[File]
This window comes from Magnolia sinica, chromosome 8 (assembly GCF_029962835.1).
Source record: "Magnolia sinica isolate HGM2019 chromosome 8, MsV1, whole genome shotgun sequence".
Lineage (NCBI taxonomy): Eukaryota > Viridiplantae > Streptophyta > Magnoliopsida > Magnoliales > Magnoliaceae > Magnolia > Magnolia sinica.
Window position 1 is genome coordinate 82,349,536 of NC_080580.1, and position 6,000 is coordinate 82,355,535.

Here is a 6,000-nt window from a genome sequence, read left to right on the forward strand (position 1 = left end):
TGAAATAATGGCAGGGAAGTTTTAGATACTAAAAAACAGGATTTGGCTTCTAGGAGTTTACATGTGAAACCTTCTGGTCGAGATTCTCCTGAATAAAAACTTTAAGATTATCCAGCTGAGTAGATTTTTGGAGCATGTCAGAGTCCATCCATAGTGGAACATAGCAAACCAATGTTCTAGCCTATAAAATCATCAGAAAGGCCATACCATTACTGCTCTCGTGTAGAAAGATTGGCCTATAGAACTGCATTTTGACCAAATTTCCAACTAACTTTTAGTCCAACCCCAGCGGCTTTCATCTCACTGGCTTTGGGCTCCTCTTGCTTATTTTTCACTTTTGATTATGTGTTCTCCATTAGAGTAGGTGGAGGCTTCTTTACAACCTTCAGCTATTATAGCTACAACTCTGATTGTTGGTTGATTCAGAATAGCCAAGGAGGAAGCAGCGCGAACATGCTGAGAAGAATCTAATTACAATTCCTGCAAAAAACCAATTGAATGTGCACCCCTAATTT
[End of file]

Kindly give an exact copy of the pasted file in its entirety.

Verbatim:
This window comes from Magnolia sinica, chromosome 8 (assembly GCF_029962835.1).
Source record: "Magnolia sinica isolate HGM2019 chromosome 8, MsV1, whole genome shotgun sequence".
Lineage (NCBI taxonomy): Eukaryota > Viridiplantae > Streptophyta > Magnoliopsida > Magnoliales > Magnoliaceae > Magnolia > Magnolia sinica.
Window position 1 is genome coordinate 82,349,536 of NC_080580.1, and position 6,000 is coordinate 82,355,535.

Here is a 6,000-nt window from a genome sequence, read left to right on the forward strand (position 1 = left end):
TGAAATAATGGCAGGGAAGTTTTAGATACTAAAAAACAGGATTTGGCTTCTAGGAGTTTACATGTGAAACCTTCTGGTCGAGATTCTCCTGAATAAAAACTTTAAGATTATCCAGCTGAGTAGATTTTTGGAGCATGTCAGAGTCCATCCATAGTGGAACATAGCAAACCAATGTTCTAGCCTATAAAATCATCAGAAAGGCCATACCATTACTGCTCTCGTGTAGAAAGATTGGCCTATAGAACTGCATTTTGACCAAATTTCCAACTAACTTTTAGTCCAACCCCAGCGGCTTTCATCTCACTGGCTTTGGGCTCCTCTTGCTTATTTTTCACTTTTGATTATGTGTTCTCCATTAGAGTAGGTGGAGGCTTCTTTACAACCTTCAGCTATTATAGCTACAACTCTGATTGTTGGTTGATTCAGAATAGCCAAGGAGGAAGCAGCGCGAACATGCTGAGAAGAATCTAATTACAATTCCTGCAAAAAACCAATTGAATGTGCACCCCTAATTT